Roman Numerals…not quite so simple


Happy New Year!  And since the New Year is all about numbers (especially if you have come to look forward to Denise’s annual January 1 post on Let’s Play Math:  form all the integers from 1 to 100 using (exactly) the digits 2, 0, 1, 1 and common mathematical symbols), here’s a picture of a number that I meant to post in October November December.



Recognize this number?  Even though it’s not written as LIV?  This is from the 54th entryway to the Colosseum in Rome, which was built almost 2000 years ago when Roman numerals didn’t always use the subtraction property that we’re taught, where 4 is written as IV instead of IIII.

I found that to be interesting in and of itself, since I’d heard that the subtraction was a later addition but never witnessed it.  But what’s weird?  It wasn’t a sudden change.  Here’s the forty-fifth gate:


The subtraction principle was used with 40, just not with 4.  Which leads to a natural question:  what about gate 44?


I’m bummed that we didn’t get a better picture of this, but you can kind of see all four Is after the L.  Apparently, according to our usual font of knowledge, the reluctance to use IV is because that was the standard abbreviation for Jupiter’s name in Rome (IVPPTER), and this mixture of sometimes using four symbols in a row continued for more than a thousand years:  in the 1390 English cookbook The Forme of Cury (here on Project Gutenberg) the author still uses IIII [as in the Table of Contents, where Section IIII is rapes in potage] and there are also some IV for section numbers and references to Edward, though those might be later additions.

Published under GNU-FDL

And even 100 years ago [last year, in 1910], the Admiralty Arch in London uses MDCCCCX instead of MCMX in the inscription


(In the tenth year of King Edward VII, to Queen Victoria, from most grateful citizens, 1910).

So what does all this mean?  Nothing much, except that Roman Numeral Rules were maybe not quite as hard and fast as I once believed.




11 Responses to “Roman Numerals…not quite so simple”

  1. Berislav Lopac Says:

  2. 24hourtime Says:

    Cool post. I’ve noticed little consistency in the use of numerals in the clocks I’ve been collecting at If you look at the Europe page, it seems that additive only was the main standard in Venice. perhaps they all copied each other …

  3. RevJATB Says:

    I have always had Roman numeral wristwatches ever since I’ve been able to tell time. I just think they look nice. Every watch I’ve owned in my life has used IIII for the number four. And none of them have been antiques.

  4. Top Posts — Says:

    […] Roman Numerals…not quite so simple Happy New Year!  And since the New Year is all about numbers (especially if you have come to look forward to Denise’s […] […]

  5. Mandelbrot Video « 360 Says:

    […] 360 12 tables, 24 chairs, and plenty of chalk « Roman Numerals…not quite so simple […]

  6. Ξ Says:

    It never occurred to me that clocks would have IIII; I think all the ones I’d seen have had IV, although now I’m questioning my memory of that. Maybe I just assumed it. In any case, I really like seeing all the examples at 24hourtime, so thanks!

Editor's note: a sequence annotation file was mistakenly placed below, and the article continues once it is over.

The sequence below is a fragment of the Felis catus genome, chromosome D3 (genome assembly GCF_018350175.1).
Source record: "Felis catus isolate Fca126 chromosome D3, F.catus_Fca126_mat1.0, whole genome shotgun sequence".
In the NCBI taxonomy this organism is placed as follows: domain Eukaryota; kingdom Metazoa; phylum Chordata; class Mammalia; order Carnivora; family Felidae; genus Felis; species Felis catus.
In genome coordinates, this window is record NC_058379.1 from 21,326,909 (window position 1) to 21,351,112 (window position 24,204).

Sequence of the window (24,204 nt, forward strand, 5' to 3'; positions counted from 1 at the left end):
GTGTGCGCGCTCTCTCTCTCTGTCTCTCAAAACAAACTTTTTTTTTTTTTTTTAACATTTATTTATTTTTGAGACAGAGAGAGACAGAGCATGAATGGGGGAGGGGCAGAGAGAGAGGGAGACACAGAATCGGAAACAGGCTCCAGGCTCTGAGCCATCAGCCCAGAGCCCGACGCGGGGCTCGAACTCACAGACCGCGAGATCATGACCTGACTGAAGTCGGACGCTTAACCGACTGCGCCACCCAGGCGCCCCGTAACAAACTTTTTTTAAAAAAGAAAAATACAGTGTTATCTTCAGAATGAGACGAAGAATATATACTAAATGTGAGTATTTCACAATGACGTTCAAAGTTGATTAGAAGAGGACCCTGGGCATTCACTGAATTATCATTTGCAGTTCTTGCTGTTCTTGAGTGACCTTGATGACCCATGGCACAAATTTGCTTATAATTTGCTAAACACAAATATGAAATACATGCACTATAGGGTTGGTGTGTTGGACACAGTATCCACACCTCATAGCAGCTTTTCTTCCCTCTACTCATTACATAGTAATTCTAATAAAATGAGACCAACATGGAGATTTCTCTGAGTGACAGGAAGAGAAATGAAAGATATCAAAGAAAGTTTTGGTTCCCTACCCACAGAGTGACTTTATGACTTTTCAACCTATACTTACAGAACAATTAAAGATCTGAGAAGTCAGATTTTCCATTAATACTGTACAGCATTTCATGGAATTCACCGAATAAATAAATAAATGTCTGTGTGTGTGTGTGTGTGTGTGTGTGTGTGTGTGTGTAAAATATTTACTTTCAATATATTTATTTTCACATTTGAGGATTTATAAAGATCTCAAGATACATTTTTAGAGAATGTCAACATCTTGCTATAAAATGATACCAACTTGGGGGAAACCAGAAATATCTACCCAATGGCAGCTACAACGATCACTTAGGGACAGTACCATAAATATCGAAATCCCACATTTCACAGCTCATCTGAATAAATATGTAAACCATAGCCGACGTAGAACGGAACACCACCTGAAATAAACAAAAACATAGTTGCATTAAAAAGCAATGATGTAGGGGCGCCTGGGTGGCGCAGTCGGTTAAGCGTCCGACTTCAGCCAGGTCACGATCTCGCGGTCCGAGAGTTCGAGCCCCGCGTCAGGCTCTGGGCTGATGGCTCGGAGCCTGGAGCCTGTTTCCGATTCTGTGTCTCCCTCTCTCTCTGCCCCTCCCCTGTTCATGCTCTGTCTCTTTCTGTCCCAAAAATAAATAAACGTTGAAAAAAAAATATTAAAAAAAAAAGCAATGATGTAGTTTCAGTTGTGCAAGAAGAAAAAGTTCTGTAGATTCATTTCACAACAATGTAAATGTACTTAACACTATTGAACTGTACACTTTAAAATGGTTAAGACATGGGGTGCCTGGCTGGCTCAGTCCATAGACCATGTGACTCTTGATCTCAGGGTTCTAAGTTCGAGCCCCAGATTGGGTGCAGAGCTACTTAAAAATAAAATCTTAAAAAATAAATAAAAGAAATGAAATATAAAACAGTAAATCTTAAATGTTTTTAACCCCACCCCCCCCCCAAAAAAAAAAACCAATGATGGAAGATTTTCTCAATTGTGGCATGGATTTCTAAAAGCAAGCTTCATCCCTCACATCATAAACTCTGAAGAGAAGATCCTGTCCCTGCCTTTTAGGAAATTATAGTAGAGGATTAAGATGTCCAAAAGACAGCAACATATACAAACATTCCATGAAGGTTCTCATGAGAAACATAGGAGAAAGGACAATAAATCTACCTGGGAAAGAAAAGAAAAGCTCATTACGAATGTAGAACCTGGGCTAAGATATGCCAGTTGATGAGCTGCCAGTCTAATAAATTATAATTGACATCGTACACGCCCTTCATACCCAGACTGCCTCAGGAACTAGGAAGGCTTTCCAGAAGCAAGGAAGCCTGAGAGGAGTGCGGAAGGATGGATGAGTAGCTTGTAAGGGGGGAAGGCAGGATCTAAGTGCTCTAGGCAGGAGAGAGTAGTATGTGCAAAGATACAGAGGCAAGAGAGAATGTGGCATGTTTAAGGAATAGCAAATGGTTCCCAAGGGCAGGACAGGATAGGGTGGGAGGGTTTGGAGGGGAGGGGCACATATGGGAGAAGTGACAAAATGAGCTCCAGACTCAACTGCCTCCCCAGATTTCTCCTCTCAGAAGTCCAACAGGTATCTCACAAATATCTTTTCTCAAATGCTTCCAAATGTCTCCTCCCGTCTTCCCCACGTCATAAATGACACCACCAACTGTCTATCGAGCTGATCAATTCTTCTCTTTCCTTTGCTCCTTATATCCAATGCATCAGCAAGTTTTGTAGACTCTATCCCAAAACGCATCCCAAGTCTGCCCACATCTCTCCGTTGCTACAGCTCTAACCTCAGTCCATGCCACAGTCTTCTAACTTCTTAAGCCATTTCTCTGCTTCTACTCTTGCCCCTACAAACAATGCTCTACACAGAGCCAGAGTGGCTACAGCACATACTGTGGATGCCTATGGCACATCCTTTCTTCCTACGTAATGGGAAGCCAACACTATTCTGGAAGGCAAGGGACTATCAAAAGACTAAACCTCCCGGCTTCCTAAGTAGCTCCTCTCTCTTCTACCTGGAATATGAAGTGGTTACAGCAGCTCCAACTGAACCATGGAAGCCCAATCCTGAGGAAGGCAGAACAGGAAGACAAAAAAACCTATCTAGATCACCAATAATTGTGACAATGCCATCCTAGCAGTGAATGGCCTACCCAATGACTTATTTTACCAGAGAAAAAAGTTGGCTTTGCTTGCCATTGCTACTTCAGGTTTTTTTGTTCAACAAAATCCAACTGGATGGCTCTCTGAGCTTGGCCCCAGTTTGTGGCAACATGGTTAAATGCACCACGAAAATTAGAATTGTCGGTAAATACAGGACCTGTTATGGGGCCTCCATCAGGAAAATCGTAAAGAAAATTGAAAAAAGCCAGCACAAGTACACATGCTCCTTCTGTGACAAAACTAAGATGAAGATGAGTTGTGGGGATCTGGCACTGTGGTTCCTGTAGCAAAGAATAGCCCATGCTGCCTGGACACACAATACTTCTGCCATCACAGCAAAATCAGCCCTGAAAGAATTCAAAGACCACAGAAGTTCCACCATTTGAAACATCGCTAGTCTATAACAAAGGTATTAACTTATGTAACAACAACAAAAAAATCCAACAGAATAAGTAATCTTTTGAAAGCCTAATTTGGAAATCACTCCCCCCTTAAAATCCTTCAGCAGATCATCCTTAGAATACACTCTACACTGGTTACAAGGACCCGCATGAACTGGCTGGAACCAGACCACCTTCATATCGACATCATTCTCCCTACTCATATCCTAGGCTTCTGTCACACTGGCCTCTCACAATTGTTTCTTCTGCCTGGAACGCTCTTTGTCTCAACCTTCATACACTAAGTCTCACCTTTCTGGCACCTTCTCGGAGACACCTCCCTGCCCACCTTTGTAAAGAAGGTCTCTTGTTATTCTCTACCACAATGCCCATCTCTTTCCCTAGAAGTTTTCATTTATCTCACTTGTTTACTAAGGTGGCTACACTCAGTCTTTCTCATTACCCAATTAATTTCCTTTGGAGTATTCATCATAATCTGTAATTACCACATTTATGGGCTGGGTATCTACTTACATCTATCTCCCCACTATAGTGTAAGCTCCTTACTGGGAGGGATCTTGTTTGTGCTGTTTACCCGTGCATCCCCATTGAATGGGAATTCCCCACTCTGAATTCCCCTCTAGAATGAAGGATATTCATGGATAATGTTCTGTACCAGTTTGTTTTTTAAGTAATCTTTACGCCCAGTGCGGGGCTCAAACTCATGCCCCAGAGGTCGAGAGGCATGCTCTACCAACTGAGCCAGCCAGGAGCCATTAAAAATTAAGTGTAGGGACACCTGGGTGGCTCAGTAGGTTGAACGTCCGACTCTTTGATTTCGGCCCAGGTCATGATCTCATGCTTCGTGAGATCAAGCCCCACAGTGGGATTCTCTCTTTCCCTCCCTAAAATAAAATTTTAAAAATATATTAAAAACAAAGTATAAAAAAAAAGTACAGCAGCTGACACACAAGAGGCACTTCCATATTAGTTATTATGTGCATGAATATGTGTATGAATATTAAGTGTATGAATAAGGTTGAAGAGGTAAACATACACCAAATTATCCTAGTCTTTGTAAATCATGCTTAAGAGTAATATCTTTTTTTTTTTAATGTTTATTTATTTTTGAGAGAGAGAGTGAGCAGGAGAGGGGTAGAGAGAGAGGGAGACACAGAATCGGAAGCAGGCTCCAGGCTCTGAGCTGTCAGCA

7. Alan Says:

    There is a very simple reason why ‘IIII’ is used and not ‘IV’;
    quite simply the Romans did not EVER subtract in their numbers, irrespective of order, everything was always added;
    it is a (relatively) new invention the idea of subtracting “roman” numbers.

    Subtraction of numbers is correctly called “French Roman Numbers” because the idea of subtraction of these numbers was first invented by a French clock maker (forget the date – long time ago) who was having trouble fitting ‘VIIII’ in the position for 9 – so he decided to improvise. As clocks were publically displayed in town centres during the past 500 or more years people have simply become accustomed to this way of thinking of roman numerals – it was never how these were first used.

    The Admarlty Arch in London is written correctly… not that many people now-a-days would realise that.

  8. Ξ Says:

    Alan, I don’t think it can be correct that the Romans didn’t ever subtract, because the carvings in the archway *do* show subtraction for 40 (written as XL) — it’s clear that it’s 40 and not 60 just from the location of the doors. That’s actually what I found so interesting, that they used subtraction in some cases, but not for all the cases that we use it today.

  9. Weekend miscellany — The Endeavour Says:

    […] trigonometry textbook from 1886, typeset in LaTeX Real Roman numerals Ulam […]

  10. Scorpius Says:

    Ref this site for a pretty good explanation of how the Romans generally used their number system, and how it has been inconsistently used over the centuries.

  11. J Says:

    The IVPITER explanation seems to have been dropped from Wikipedia, presumably due to a lack of any reliable citation for that explanation.

Leave a Reply

Fill in your details below or click an icon to log in: Logo

You are commenting using your account. Log Out / Change )

Twitter picture

You are commenting using your Twitter account. Log Out / Change )

Facebook photo

You are commenting using your Facebook account. Log Out / Change )

Google+ photo

You are commenting using your Google+ account. Log Out / Change )

Connecting to %s

%d bloggers like this: